School Sex Ed
All public schools are required by law to provide sex education, called Reproductive Health and Safety Education, to their students who are in the seventh, eighth, and ninth grades. In reality, though, some schools do not.
According to the law, sex education must include medically accurate information on:
- All birth control methods approved by the federal Food and Drug Administration such as the pill, the patch, condoms, IUDs, etc.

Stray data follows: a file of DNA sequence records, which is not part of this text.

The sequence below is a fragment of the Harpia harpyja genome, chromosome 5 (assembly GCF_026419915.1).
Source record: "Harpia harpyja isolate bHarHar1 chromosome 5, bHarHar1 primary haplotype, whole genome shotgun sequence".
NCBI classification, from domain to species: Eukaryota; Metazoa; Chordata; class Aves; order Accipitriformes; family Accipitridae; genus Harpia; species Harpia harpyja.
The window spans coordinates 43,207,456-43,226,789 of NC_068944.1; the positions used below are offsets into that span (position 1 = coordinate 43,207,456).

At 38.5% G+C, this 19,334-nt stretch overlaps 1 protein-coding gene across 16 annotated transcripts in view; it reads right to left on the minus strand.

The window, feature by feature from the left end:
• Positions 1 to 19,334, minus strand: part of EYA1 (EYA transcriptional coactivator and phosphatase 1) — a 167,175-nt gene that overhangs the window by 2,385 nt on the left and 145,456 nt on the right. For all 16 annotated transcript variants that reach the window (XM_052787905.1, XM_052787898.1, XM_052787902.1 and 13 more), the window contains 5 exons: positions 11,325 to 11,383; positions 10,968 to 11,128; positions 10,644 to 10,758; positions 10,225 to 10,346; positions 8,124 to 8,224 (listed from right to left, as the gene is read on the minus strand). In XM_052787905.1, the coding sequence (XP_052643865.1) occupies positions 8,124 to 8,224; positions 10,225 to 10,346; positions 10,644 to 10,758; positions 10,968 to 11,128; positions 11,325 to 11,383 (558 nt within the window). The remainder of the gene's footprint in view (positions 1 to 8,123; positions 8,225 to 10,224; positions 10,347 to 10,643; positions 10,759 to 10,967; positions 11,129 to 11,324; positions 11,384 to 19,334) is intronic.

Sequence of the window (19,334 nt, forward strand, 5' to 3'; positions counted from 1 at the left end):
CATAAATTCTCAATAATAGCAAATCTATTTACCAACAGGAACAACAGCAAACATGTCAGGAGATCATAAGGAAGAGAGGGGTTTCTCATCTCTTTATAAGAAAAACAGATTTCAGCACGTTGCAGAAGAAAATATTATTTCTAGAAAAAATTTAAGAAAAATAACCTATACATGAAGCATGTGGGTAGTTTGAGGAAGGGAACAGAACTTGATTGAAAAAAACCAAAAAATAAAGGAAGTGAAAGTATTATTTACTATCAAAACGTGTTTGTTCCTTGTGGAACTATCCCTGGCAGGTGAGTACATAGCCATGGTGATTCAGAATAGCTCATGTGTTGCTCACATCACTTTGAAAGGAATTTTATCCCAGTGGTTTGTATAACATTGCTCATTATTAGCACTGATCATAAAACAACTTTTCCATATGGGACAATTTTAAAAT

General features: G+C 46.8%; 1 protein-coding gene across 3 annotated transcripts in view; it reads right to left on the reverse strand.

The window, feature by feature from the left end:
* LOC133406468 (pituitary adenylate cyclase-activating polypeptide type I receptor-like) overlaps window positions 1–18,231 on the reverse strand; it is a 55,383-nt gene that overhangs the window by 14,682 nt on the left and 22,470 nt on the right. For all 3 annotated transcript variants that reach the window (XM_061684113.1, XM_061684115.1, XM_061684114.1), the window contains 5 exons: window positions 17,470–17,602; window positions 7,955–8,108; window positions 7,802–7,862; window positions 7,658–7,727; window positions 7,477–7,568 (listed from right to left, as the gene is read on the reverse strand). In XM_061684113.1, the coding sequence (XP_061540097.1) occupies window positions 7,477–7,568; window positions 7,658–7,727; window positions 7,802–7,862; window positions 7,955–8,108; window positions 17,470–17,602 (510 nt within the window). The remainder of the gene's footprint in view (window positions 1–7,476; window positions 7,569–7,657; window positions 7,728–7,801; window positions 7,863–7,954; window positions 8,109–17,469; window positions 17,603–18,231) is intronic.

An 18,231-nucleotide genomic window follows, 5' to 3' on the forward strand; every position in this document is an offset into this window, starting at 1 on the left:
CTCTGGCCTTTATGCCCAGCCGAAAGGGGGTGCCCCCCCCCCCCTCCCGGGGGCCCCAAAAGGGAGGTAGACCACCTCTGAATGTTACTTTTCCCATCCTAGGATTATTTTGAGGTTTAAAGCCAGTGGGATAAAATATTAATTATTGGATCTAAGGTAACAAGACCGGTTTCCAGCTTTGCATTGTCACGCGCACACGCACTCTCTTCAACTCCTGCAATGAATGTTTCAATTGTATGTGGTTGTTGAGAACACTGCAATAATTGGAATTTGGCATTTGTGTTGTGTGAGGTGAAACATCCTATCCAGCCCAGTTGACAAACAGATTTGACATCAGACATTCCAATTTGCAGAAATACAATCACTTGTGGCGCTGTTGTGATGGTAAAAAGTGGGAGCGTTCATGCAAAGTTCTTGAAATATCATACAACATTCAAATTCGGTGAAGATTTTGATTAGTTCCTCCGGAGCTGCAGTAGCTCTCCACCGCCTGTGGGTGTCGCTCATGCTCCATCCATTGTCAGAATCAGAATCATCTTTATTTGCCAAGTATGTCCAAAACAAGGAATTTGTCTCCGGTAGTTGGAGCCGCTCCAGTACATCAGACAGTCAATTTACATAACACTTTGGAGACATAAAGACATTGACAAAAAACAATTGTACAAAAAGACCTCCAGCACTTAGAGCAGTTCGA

- The transmission and prevention of STIs and HIV/AIDS.
- Sexual assault, sexual abuse and human trafficking.
- Abstinence until marriage.
However, your parents have the right to pull you out of these classes if they want.
School-based sex ed doesn’t cover everything. There’s not enough time in the day to cover everything about sex, and schools might not be comfortable teaching some topics. Fill in some of the blanks in your sex ed by exploring the Playbook.